the set of legal precepts that regulate relationships involved in the use of communications routes and means of transportation.
The sphere of Soviet transportation law includes (1) the relationships of parties in contracts for conveyance of freight and passengers, (2) questions of the planning and organization of shipping and procedures for settlement of shipping accounts and collection of property penalties for violation of the corresponding plan and contract obligations, and (3) relationships in the use of means of transportation for purposes not related to a shipping contract, such as fishing, extraction of mineral products, towing, ice-breaking, and rescue work. Transportation law also includes relationships in the use of pipelines, although the delivery of gas, petroleum, and so on is controlled by special supply contracts rather than by shipping contracts. The subjects of the relationships governed by transportation law are shippers (railroads, maritime and river steamship lines, and air and motor-vehicle transportation enterprises), other administrative and economic transportation subdivisions (stations, ports, and docks), clients (senders and recipients of freight and mail; passengers), and transportation management bodies (ministries and administrations).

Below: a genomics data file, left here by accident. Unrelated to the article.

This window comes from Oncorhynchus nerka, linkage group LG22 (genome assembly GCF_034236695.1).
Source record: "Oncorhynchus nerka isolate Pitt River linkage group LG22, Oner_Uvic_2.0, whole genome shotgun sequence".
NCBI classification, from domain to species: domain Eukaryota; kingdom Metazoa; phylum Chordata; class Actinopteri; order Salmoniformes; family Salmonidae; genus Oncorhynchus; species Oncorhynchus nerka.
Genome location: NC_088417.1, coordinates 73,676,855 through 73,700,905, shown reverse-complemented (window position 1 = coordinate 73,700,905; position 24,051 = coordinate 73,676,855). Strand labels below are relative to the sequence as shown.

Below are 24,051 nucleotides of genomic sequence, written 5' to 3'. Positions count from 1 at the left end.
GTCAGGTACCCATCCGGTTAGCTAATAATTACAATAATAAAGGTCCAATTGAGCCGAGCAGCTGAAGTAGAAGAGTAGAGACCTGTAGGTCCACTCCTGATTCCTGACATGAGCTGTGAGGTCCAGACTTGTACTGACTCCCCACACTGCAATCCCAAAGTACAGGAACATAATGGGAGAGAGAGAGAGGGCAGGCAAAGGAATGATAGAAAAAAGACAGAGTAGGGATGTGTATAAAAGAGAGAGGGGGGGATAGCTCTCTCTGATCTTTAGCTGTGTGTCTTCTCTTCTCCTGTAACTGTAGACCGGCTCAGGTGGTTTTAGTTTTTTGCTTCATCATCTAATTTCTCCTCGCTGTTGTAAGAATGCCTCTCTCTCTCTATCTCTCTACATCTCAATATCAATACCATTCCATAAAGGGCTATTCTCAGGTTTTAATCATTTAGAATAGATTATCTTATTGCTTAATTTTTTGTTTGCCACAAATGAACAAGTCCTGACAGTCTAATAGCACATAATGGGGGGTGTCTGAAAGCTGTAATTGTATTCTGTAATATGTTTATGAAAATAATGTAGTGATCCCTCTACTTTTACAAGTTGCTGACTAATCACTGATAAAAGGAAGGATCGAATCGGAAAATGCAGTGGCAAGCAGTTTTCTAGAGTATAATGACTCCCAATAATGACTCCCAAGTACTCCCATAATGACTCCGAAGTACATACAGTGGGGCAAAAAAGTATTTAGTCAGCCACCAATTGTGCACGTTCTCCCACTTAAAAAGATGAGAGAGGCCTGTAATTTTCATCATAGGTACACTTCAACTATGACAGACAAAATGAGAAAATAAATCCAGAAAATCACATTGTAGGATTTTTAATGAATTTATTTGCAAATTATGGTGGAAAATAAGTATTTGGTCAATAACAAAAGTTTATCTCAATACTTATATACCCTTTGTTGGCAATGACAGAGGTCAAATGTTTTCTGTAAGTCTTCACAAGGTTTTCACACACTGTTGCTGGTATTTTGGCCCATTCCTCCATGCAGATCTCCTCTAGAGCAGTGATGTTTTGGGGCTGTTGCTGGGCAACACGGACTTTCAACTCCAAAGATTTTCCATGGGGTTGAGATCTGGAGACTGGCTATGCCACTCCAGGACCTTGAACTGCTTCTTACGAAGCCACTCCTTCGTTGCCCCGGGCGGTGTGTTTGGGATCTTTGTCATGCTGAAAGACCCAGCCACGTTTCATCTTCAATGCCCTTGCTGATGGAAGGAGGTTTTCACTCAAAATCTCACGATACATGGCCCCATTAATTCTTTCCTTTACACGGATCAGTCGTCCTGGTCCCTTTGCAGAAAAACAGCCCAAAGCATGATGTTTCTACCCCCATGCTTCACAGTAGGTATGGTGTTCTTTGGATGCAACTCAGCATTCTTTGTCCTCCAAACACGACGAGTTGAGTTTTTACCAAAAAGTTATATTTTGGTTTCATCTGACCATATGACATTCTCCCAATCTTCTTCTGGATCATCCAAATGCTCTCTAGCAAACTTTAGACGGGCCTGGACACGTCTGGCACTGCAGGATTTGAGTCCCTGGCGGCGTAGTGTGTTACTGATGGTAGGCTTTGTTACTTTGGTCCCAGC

The norms of transportation law are contained in the Basic Principles of Civil Legislation of 1961, the civil codes of the Union republics, and transportation regulations such as the Rules of Railroads of the USSR, the Rules of Transportation on Inland Waterways of the USSR, and the Rules of Automotive Transportation of the RSFSR. They are also found in special codes, such as the Merchant Shipping Code of the USSR and the Air Code of the USSR, and in shipping rules, rate books, technical specifications, statutes, and other normative acts.